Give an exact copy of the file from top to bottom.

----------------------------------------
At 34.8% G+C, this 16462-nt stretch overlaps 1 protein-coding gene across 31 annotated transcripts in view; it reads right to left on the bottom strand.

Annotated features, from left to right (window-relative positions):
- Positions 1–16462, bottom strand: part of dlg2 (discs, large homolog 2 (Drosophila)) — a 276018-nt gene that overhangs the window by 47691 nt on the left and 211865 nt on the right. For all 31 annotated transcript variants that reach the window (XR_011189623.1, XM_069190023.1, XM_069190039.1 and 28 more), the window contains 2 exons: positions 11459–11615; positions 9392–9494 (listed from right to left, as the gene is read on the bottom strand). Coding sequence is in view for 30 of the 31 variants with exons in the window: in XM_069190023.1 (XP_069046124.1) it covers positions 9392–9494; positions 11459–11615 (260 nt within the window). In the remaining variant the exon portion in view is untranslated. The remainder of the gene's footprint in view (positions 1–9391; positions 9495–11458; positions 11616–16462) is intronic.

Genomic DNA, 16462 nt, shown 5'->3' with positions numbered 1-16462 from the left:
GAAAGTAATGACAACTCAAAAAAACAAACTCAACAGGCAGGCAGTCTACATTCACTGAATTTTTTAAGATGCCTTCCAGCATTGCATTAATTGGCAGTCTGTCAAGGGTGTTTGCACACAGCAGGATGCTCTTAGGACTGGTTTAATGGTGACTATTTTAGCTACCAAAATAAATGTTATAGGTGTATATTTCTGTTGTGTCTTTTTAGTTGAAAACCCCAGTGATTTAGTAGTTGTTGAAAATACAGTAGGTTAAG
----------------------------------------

At 34.8% G+C, this 16462-nt stretch overlaps 1 protein-coding gene across 31 annotated transcripts in view; it reads right to left on the bottom strand.

Annotated features, from left to right (window-relative positions):
- Positions 1–16462, bottom strand: part of dlg2 (discs, large homolog 2 (Drosophila)) — a 276018-nt gene that overhangs the window by 47691 nt on the left and 211865 nt on the right. For all 31 annotated transcript variants that reach the window (XR_011189623.1, XM_069190023.1, XM_069190039.1 and 28 more), the window contains 2 exons: positions 11459–11615; positions 9392–9494 (listed from right to left, as the gene is read on the bottom strand). Coding sequence is in view for 30 of the 31 variants with exons in the window: in XM_069190023.1 (XP_069046124.1) it covers positions 9392–9494; positions 11459–11615 (260 nt within the window). In the remaining variant the exon portion in view is untranslated. The remainder of the gene's footprint in view (positions 1–9391; positions 9495–11458; positions 11616–16462) is intronic.

Genomic DNA, 16462 nt, shown 5'->3' with positions numbered 1-16462 from the left:
GAAAGTAATGACAACTCAAAAAAACAAACTCAACAGGCAGGCAGTCTACATTCACTGAATTTTTTAAGATGCCTTCCAGCATTGCATTAATTGGCAGTCTGTCAAGGGTGTTTGCACACAGCAGGATGCTCTTAGGACTGGTTTAATGGTGACTATTTTAGCTACCAAAATAAATGTTATAGGTGTATATTTCTGTTGTGTCTTTTTAGTTGAAAACCCCAGTGATTTAGTAGTTGTTGAAAATACAGTAGGTTAAG